As I passed the last of the high peaks, I was already below the forested ridge leading west from the last alpine peak. I still had another 22 miles of forested national park, ranger infested trails, and rolling foothills to make it out to the Central Valley. I was far from being done, as now there was virtually no LZ’s through lower Sequoia National Park. Landing in the NP was guaranteed confiscation of gear and they would arrest me. For sure.
So, keep heading west. And up.

This is where the story gets weird. Sometime around this section the Rangers took notice of me, and started to chase me on the ground in their SUV’s. Five Rangers in three cars were hot on my trail, and wanted blood! I wasn’t super high, so they probably saw me up there, having fun, and wanted to jack my scene. After avoiding dangerous peaks, deep valley crossings, expansive forests, and turbulent clouds; the Rangers were just one more ingredient to this high stakes flight.
I continued west, passing mile after mile of forest, and made my way to Moro Rock. I quietly soared my way up the face, and gained a bit of altitude, and got back above the ridge for once. Tourists waved and birds soared. I was getting great footage.
Not one to hang out long on a route like this one, I was eager to leave NPS ‘controlled area’ and get back into the National Forest. I cruised down the perfect ridge line and had just the right blend of ridge soaring and thermals to frisbee my way out to the foothills. After a nice sigh of relief to leave the NPS behind, I relaxed a bit. The Central Valley was just a few miles now, and I could taste it.
Nice warm thermals with slow, mellow climbs greeted me along with some ravens to the Central Valley. There wasn’t much lift, but enough. The birds and I cruised out over the final lake and foothills together, and as they flew on, I landed in a series of orange groves and fields with a giant smile on my face. The first full Sierra crossing had now been completed- valley to valley.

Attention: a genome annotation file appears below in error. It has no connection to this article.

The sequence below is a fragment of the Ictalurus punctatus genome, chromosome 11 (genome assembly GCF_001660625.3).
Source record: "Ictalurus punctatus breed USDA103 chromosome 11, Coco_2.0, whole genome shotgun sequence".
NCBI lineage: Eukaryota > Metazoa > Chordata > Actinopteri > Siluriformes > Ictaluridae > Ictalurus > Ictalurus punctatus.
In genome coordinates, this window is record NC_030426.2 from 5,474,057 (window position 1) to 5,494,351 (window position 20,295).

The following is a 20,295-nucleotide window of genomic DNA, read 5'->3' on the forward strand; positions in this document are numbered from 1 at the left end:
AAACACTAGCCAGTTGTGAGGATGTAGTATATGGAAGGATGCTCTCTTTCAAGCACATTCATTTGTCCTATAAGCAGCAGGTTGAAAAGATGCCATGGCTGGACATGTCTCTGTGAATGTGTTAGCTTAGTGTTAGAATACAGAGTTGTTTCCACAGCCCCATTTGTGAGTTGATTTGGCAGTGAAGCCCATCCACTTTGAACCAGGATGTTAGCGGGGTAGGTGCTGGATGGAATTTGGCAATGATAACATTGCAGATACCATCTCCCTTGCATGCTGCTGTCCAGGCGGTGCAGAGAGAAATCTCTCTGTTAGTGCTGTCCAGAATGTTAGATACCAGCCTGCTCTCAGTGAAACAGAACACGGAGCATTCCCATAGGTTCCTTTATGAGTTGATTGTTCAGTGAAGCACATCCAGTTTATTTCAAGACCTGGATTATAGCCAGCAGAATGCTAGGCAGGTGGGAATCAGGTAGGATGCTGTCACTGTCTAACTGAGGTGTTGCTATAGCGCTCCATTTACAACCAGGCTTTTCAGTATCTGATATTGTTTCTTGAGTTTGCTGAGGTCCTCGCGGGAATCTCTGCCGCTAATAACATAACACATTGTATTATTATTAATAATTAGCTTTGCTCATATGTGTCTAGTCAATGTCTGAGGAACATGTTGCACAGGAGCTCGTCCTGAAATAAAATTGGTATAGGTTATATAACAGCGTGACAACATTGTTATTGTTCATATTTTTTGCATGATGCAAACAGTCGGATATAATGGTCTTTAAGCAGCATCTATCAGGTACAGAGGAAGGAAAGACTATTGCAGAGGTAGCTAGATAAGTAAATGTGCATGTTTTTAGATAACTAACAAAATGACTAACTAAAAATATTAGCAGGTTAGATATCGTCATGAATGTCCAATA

I was so excited with the day’s flying, that I hardly noticed at first- four NPS Rangers approached me, and it was obvious they were not as psyched about my flight as I was! I couldn’t believe that they had been following me the entire time, even though I hadn’t done anything wrong. Why had they chased me all they way out from their jurisdiction, and followed me to the San Joaquin Valley? At first they asked for my ID and info, which I gladly gave them. They asked me where I took off from, intending to bust me for flying from the National Park. I told them I took off from south of Lone Pine, and they obviously were not buying that. I said I could produce evidence on the spot with definitive proof of my flight path, and proceeded to show them my flight log from XC Find. Yes! That’s right! From the east side!
They couldn’t believe it, but the proof was right there. They let that one go at this point, but then it got even weirder. They now were accusing me of shouting and yelling at people as I flew by Moro Rock. What the F*ck???!!! I thought they were confused or something, as this was ridiculous now, and I wasn’t sure if they were messing with me or not. I think they were just desperate to bust me, or were confused on who or what the f just happened. Weird and weirder. Is this what the NPS should be doing?
I got the entire Moro Rock section on video with HD GoPro footage, with full sound, and make not even a yell or anything during this section of the flight. In any way. So, no. Not that one either guys.
They kept me there for a short time while they ran my info and took down my details. As I went to the Ranger cars, the fifth ranger was there with yet another vehicle. They had nothing, so they had to let me go. Damn, I almost felt like a criminal at this point! A few minutes after they left, I was back psyched again. I kicked back under some orange trees, and began my six hour wait for the retrieve. Poor Tawny had agreed to drive for us today, and now had to circumnavigate the entire Sierra Nevada Mountains. We made it home the next day.

In the end the flight was only about 52 miles of A to B distance, but it took everything I had. The route was long, complex, and had never been flown. Commitment and determination was the name of the game, and some risk and luck thrown in for spice. At times I was unsure of how it was going to turn out, but that was the entire reason for being there.


-Dave Turner

July 1st, 2013